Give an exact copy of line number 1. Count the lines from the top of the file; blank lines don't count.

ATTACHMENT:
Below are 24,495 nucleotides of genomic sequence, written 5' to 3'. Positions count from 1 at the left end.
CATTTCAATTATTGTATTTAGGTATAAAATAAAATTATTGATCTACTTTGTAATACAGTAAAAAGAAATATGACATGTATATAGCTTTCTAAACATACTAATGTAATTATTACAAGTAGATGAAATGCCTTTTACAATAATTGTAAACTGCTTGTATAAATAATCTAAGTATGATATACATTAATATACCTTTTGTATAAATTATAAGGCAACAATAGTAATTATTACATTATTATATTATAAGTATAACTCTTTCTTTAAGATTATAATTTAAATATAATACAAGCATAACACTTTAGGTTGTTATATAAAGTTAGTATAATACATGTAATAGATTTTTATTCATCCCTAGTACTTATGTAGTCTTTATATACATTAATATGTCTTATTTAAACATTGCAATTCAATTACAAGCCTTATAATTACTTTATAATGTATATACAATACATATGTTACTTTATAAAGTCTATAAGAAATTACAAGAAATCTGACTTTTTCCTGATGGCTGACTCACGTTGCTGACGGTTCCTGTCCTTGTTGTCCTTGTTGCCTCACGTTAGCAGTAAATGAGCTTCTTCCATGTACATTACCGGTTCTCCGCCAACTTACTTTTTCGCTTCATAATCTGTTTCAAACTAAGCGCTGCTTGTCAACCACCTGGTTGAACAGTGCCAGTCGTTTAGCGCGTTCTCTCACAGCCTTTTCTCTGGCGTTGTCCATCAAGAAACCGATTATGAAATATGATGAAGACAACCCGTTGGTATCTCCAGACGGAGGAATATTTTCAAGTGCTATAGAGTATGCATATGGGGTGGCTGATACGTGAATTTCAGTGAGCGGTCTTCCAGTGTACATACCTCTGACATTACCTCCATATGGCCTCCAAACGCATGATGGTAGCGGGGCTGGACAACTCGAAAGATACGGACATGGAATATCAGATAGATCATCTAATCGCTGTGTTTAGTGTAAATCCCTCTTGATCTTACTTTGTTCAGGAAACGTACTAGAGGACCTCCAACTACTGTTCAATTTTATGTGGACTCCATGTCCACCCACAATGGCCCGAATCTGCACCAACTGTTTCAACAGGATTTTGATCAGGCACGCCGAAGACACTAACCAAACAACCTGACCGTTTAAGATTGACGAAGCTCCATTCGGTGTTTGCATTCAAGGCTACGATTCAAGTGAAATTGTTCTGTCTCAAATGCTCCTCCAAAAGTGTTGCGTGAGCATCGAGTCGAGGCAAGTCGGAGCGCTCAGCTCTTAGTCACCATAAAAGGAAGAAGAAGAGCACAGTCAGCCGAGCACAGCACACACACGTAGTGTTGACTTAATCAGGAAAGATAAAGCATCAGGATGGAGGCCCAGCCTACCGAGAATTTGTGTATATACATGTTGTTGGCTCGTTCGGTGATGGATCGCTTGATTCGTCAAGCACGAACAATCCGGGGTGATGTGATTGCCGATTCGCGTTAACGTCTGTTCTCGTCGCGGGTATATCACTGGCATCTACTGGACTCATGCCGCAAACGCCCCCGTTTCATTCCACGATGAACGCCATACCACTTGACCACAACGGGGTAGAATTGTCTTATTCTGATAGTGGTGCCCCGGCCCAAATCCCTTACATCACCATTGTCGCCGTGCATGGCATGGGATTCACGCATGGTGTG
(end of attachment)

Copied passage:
Below are 24,495 nucleotides of genomic sequence, written 5' to 3'. Positions count from 1 at the left end.